Treasure Island
Theatrical poster
Directed byVictor Fleming
Screenplay byJohn Lee Mahin
John Howard Lawson
Leonard Praskins
Based onTreasure Island
1883 novel
by Robert Louis Stevenson
Produced byHunt Stromberg
StarringWallace Beery
Jackie Cooper
Lionel Barrymore
Lewis Stone
Nigel Bruce
CinematographyClyde De Vinna
Ray June
Harold Rosson
Edited byBlanche Sewell
Music byHerbert Stothart (original score)
Thomas Augustine Arne ("Rule Britannia")
Distributed byLoew's, Inc.
Release date
  • August 17, 1934 (1934-08-17)
Running time
105 minutes
CountryUnited States
Box office$2.4 million (worldwide rentals)[1]

Treasure Island is a 1934 film directed by Victor Fleming and starring Wallace Beery, Jackie Cooper, Lionel Barrymore, Lewis Stone, and Nigel Bruce. It is an adaptation of Robert Louis Stevenson's famous 1883 novel of the same name. Jim Hawkins discovers a treasure map and travels on a sailing ship to a remote island, but pirates led by Long John Silver threaten to take away the honest seafarers’ riches and lives.


Lobby card

Young Jim Hawkins (Jackie Cooper) and his mother (Dorothy Peterson) run the Admiral Benbow, a tavern near Bristol, England. One dark and stormy night, during a birthday celebration, the mysterious Billy Bones (Lionel Barrymore) arrives and drunkenly talks about treasure. Soon after, Bones is visited by Black Dog (Charles McNaughton) then Pew (William V. Mong), and drops dead, leaving a chest, which he bragged contained gold and jewels. Instead of money, Jim finds a map that his friend Dr. Livesey (Otto Kruger) realizes will lead them to the famous Flint treasure. Squire Trelawney (Nigel Bruce) raises money for a voyage to the treasure island and they set sail on Captain Alexander Smollett's (Lewis Stone) ship Hispaniola. Also on board is the one-legged Long John Silver (Wallace Beery) and his cronies. Even though Bones had warned Jim about a sailor with one leg, they become friends.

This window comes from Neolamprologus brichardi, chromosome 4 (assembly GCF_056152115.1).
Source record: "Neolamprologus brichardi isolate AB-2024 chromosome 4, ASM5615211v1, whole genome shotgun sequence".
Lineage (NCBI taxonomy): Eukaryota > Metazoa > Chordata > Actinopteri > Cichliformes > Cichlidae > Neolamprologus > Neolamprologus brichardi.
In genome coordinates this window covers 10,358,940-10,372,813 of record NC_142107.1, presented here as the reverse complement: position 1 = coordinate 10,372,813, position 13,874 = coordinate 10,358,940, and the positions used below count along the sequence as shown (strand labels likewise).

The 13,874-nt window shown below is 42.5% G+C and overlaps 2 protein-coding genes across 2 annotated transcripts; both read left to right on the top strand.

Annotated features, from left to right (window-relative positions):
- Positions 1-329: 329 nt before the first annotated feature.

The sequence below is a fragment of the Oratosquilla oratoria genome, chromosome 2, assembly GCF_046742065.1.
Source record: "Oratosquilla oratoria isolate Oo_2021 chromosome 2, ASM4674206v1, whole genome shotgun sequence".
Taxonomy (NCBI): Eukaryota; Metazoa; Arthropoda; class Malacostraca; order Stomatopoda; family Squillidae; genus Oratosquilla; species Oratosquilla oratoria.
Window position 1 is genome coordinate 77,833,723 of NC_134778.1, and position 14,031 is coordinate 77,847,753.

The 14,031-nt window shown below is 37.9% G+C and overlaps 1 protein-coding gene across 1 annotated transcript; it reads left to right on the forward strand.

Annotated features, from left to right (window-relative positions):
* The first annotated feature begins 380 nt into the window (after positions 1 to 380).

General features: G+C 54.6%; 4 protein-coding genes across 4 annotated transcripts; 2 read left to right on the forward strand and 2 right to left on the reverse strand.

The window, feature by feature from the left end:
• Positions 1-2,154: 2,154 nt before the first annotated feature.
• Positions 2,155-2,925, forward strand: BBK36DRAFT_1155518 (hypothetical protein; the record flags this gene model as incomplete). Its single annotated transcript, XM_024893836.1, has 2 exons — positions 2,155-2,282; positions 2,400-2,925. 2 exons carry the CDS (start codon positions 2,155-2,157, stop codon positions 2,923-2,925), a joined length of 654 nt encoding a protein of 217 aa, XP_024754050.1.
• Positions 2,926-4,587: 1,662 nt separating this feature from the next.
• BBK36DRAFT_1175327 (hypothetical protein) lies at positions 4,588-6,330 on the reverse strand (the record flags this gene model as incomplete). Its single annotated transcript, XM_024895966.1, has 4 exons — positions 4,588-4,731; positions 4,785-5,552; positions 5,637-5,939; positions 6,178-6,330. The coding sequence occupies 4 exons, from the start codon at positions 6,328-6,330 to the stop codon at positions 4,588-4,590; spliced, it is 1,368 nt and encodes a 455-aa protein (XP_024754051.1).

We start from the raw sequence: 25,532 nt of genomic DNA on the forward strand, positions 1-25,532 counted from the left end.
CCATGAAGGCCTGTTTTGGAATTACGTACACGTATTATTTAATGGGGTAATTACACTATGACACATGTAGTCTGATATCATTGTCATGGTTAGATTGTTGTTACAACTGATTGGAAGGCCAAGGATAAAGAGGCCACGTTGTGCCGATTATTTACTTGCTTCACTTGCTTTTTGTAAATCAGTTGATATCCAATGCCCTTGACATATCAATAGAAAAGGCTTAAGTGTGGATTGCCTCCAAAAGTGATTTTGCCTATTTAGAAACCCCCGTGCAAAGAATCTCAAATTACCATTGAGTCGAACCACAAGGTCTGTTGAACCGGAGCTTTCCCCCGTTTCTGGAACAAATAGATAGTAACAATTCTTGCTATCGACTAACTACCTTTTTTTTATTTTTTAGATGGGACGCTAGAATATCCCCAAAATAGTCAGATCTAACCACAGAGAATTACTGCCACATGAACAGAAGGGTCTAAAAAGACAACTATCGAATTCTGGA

During the voyage, several fatal "accidents" happen to sailors who disapprove of Silver and his cohorts. Then, the night before landing on the island, Jim overhears Silver plotting to take the treasure and kill Smollett's men. Jim goes ashore with the men, and encounters an old hermit named Ben Gunn (Chic Sale), who tells him that he has found Flint's treasure. Meanwhile, Smollett and his loyal men flee to Flint's stockade on the island for safety. Silver's men then attack the stockade when Smollett refuses to give them the treasure map. While the situation looks hopeless, Jim secretly goes back to the Hispaniola at night, sails it to a safe location and shoots one of the pirates in self-defense. When he returns to the stockade, Silver's men are there and Silver tells them that a treaty has been signed. The pirates want to kill Jim, but Silver protects him. Dr. Livesey comes for Jim, but the boy refuses to break his word to Silver not to run away. The next day the pirates search for the treasure hold and when they find it, it is empty. When some of the pirates mutiny against Silver, Livesey and Gunn join him in the fight. Smollett then sails home with the treasure, which Gunn had hidden in his cave, and with Silver as his prisoner. Silver tells Jim a horror story of a slow death by hanging due to his one leg causing Jim to be unable to stand by and let his friend be hanged, Jim frees Silver. As he sails away, Silver promises to hunt treasure with Jim again some day, as Honest John Silver.


Production notes

Wallace Beery originally was cast as Israel Hands in director Maurice Tourneur's silent production of Treasure Island for Paramount in 1920 (now a lost film). Beery was replaced by Joseph Singleton but appeared that year in Tourneur's silent masterpiece The Last of the Mohicans.

The pirate ship Hispaniola was impersonated by Nanuk, which had been converted from a schooner to a full-rigged ship.


The film's box office performance was described as "disappointing"[2] although it was MGM's third biggest film of the season with rentals of $2,264,000. It was re-issued in 1937–38 and earned an additional $144,000.[1]

Writing for The Spectator in 1936, Graham Greene favorably compared the film to Midshipman Easy, describing Treasure Island as having "a deeper, a more poetic value", with characters and events providing rich symbolism and a palpable sense of good and evil.[3]


  1. ^ a b c The Eddie Mannix Ledger, Los Angeles, California: Margaret Herrick Library, Center for Motion Picture Study.
  2. ^ DOUGLAS W. CHURCHILL (Dec 30, 1934). "THE YEAR IN HOLLYWOOD: 1984 May Be Remembered as the Beginning of the Sweetness-and-Light Era". New York Times. p. X5.
  3. ^ Greene, Graham (3 January 1936). "The Guv'nor/Midshipman Easy/Treasure Island". The Spectator. (reprinted in: Taylor, John Russell, ed. (1980). The Pleasure Dome. p. 42–43. ISBN 0192812866.)